At its best, the music of Julia Wolfe is totally relentless, like a steam-powered drill boring a great hole right through the hard heart of a mountain. No wonder she seems so at home with the subject of her new album, "Steel Hammer," a musical retelling of that great American man-against-machine tall tale, the story of John Henry. According to legend, he pitted his hammer against the inhuman speed of a steam engine.
Composed for the Bang on a Can All-Stars, the amplified new-music group she helped found, "Steel Hammer" exploits the sextet's versatility to its fullest. Mark Stewart, the musical mischief-maker who usually serves as the band's guitarist, is here credited with "electric guitar, banjo, mountain dulcimer, jaw harp, harmonica, clogging [and] humming," and Wolfe asks the All-Stars to drone, twang and rock by turns, offering enough variety that the ensemble sounds like three different bands taking turns on each movement.
It fits into her strategy for setting the text. Instead of choosing just one version of the tall tale, Wolfe has chosen snippets from a huge number of them and set them all, turning their contradictory particulars into John Henry as nebulous everyman/universal hero. And yes, she does quote the famous melody, discreetly whistled(!) by clarinetist Evan Ziporyn.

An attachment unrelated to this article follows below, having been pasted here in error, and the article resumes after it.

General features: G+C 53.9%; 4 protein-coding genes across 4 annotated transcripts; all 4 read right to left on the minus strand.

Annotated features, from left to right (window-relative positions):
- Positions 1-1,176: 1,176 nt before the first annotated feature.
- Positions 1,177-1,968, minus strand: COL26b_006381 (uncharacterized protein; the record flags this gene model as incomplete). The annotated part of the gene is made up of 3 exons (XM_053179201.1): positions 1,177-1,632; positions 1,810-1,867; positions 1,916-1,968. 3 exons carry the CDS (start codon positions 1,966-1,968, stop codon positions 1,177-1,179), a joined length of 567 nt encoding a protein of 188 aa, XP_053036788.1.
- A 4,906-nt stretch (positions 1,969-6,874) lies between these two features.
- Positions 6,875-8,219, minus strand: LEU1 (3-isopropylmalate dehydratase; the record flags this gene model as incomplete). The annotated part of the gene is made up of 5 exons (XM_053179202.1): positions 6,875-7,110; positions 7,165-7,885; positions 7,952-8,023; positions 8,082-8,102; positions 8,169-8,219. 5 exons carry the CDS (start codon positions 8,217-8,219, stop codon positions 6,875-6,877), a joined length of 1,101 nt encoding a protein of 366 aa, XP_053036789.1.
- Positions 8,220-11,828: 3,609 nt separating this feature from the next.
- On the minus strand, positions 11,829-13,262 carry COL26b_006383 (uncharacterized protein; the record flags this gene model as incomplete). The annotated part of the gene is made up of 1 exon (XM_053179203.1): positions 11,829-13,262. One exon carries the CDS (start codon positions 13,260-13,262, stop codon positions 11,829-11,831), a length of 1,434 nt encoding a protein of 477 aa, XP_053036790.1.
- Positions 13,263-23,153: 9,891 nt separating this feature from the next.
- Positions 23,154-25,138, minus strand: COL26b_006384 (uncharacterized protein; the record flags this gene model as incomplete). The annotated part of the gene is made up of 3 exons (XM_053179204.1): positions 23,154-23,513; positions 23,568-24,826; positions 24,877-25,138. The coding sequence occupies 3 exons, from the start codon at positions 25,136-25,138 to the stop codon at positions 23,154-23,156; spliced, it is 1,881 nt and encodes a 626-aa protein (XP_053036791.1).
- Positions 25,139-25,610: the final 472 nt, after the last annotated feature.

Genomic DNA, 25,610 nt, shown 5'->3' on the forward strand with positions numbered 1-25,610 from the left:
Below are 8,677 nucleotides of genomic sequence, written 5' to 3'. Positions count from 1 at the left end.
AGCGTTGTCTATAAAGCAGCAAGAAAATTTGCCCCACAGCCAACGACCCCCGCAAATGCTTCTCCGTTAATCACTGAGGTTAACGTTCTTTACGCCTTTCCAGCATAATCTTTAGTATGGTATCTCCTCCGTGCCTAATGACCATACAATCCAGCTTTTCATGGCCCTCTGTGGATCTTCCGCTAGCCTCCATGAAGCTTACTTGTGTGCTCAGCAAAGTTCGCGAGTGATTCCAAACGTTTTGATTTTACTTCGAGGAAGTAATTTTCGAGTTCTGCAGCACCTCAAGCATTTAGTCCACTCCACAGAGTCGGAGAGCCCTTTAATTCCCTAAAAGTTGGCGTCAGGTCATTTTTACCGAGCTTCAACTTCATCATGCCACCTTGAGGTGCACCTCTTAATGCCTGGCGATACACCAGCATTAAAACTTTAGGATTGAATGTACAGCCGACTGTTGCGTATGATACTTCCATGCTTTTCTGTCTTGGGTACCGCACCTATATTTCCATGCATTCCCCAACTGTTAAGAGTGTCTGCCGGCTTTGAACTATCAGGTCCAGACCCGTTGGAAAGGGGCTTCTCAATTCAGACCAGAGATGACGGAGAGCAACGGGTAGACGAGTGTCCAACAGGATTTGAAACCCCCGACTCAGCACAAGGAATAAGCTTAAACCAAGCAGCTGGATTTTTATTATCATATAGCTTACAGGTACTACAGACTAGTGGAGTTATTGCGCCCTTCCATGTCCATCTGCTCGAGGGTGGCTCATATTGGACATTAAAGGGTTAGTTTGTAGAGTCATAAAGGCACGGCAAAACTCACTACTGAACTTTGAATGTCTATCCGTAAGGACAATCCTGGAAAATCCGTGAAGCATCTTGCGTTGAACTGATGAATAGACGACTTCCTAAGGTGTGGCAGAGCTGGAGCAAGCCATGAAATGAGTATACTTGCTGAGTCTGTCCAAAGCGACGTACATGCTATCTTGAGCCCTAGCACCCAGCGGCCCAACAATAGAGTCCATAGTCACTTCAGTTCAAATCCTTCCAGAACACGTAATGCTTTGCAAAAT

The vocal performances, by Norwegian early-music vocal ensemble Trio Mediæval, are the album's crowning delight. Their grasp of American idioms both linguistic and musical is startlingly assured, and their blend is ear-bendingly pure. Where the All-Stars offer a wild, American jangle of eclectic styles, the Trio keeps cool and focused.
A bit like the Little Match Girl Passion of fellow Bang on a Can composer David Lang, this is a passion play for a sort of ordinary Christ figure, and their pure, exquisitely shaped sound lends Wolfe's work not a suitable elegiac tone, but the laserlike intensity demanded by her music's most luminous moments. Listen to the entire album below.
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